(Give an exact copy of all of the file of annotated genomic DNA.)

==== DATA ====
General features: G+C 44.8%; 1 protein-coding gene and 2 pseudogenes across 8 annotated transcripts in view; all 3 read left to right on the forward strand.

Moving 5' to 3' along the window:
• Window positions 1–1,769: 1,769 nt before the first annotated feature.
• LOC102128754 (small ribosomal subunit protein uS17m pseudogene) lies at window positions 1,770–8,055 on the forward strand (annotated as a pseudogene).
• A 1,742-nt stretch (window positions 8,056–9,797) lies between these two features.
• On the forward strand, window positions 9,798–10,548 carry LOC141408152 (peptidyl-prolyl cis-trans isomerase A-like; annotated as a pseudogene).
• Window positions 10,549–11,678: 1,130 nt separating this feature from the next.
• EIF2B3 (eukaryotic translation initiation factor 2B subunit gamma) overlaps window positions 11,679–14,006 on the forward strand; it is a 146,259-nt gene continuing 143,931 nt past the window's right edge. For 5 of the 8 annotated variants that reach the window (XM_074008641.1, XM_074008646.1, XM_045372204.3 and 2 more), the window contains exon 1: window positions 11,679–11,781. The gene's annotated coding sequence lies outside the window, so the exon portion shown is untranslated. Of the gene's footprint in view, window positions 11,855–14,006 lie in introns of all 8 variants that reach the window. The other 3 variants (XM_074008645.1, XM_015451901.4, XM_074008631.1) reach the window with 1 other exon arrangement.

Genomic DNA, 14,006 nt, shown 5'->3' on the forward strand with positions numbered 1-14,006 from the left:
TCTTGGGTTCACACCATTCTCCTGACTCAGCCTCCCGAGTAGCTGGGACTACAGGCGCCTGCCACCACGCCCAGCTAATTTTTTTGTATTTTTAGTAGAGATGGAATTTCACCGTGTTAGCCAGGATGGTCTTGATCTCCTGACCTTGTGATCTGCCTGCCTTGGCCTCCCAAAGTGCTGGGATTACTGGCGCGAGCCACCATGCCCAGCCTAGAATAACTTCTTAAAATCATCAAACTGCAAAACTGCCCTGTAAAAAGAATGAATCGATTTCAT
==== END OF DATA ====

General features: G+C 44.8%; 1 protein-coding gene and 2 pseudogenes across 8 annotated transcripts in view; all 3 read left to right on the forward strand.

Moving 5' to 3' along the window:
• Window positions 1–1,769: 1,769 nt before the first annotated feature.
• LOC102128754 (small ribosomal subunit protein uS17m pseudogene) lies at window positions 1,770–8,055 on the forward strand (annotated as a pseudogene).
• A 1,742-nt stretch (window positions 8,056–9,797) lies between these two features.
• On the forward strand, window positions 9,798–10,548 carry LOC141408152 (peptidyl-prolyl cis-trans isomerase A-like; annotated as a pseudogene).
• Window positions 10,549–11,678: 1,130 nt separating this feature from the next.
• EIF2B3 (eukaryotic translation initiation factor 2B subunit gamma) overlaps window positions 11,679–14,006 on the forward strand; it is a 146,259-nt gene continuing 143,931 nt past the window's right edge. For 5 of the 8 annotated variants that reach the window (XM_074008641.1, XM_074008646.1, XM_045372204.3 and 2 more), the window contains exon 1: window positions 11,679–11,781. The gene's annotated coding sequence lies outside the window, so the exon portion shown is untranslated. Of the gene's footprint in view, window positions 11,855–14,006 lie in introns of all 8 variants that reach the window. The other 3 variants (XM_074008645.1, XM_015451901.4, XM_074008631.1) reach the window with 1 other exon arrangement.

Genomic DNA, 14,006 nt, shown 5'->3' on the forward strand with positions numbered 1-14,006 from the left:
TCTTGGGTTCACACCATTCTCCTGACTCAGCCTCCCGAGTAGCTGGGACTACAGGCGCCTGCCACCACGCCCAGCTAATTTTTTTGTATTTTTAGTAGAGATGGAATTTCACCGTGTTAGCCAGGATGGTCTTGATCTCCTGACCTTGTGATCTGCCTGCCTTGGCCTCCCAAAGTGCTGGGATTACTGGCGCGAGCCACCATGCCCAGCCTAGAATAACTTCTTAAAATCATCAAACTGCAAAACTGCCCTGTAAAAAGAATGAATCGATTTCAT